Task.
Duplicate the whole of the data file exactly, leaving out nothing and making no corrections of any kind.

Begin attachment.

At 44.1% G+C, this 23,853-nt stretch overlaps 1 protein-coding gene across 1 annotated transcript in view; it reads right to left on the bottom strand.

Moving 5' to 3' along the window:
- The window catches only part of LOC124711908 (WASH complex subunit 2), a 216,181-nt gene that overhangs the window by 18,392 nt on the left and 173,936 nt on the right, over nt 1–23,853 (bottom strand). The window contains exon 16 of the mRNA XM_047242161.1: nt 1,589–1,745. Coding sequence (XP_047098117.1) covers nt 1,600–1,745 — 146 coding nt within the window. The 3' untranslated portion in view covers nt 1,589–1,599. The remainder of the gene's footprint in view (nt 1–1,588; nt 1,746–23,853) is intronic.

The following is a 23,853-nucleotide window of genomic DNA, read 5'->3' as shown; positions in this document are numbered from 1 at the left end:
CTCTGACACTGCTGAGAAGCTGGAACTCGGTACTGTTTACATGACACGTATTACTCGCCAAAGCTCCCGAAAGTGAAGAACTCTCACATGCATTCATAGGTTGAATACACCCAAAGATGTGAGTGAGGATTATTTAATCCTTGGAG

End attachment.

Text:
At 44.1% G+C, this 23,853-nt stretch overlaps 1 protein-coding gene across 1 annotated transcript in view; it reads right to left on the bottom strand.

Moving 5' to 3' along the window:
- The window catches only part of LOC124711908 (WASH complex subunit 2), a 216,181-nt gene that overhangs the window by 18,392 nt on the left and 173,936 nt on the right, over nt 1–23,853 (bottom strand). The window contains exon 16 of the mRNA XM_047242161.1: nt 1,589–1,745. Coding sequence (XP_047098117.1) covers nt 1,600–1,745 — 146 coding nt within the window. The 3' untranslated portion in view covers nt 1,589–1,599. The remainder of the gene's footprint in view (nt 1–1,588; nt 1,746–23,853) is intronic.

The following is a 23,853-nucleotide window of genomic DNA, read 5'->3' as shown; positions in this document are numbered from 1 at the left end:
CTCTGACACTGCTGAGAAGCTGGAACTCGGTACTGTTTACATGACACGTATTACTCGCCAAAGCTCCCGAAAGTGAAGAACTCTCACATGCATTCATAGGTTGAATACACCCAAAGATGTGAGTGAGGATTATTTAATCCTTGGAG